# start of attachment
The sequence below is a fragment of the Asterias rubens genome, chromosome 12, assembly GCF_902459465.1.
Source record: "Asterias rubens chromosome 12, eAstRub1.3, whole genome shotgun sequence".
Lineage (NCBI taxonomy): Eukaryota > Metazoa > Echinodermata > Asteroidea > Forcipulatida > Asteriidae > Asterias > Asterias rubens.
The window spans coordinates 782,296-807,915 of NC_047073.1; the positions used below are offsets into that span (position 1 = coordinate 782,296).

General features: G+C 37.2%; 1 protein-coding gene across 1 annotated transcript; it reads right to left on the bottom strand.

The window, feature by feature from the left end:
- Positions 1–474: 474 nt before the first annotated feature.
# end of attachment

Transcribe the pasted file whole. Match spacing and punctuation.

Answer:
The sequence below is a fragment of the Asterias rubens genome, chromosome 12, assembly GCF_902459465.1.
Source record: "Asterias rubens chromosome 12, eAstRub1.3, whole genome shotgun sequence".
Lineage (NCBI taxonomy): Eukaryota > Metazoa > Echinodermata > Asteroidea > Forcipulatida > Asteriidae > Asterias > Asterias rubens.
The window spans coordinates 782,296-807,915 of NC_047073.1; the positions used below are offsets into that span (position 1 = coordinate 782,296).

General features: G+C 37.2%; 1 protein-coding gene across 1 annotated transcript; it reads right to left on the bottom strand.

The window, feature by feature from the left end:
- Positions 1–474: 474 nt before the first annotated feature.